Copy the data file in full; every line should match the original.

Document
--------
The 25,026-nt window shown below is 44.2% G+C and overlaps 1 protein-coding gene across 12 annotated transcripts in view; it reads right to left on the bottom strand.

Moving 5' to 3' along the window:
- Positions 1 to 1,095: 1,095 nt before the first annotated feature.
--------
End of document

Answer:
The 25,026-nt window shown below is 44.2% G+C and overlaps 1 protein-coding gene across 12 annotated transcripts in view; it reads right to left on the bottom strand.

Moving 5' to 3' along the window:
- Positions 1 to 1,095: 1,095 nt before the first annotated feature.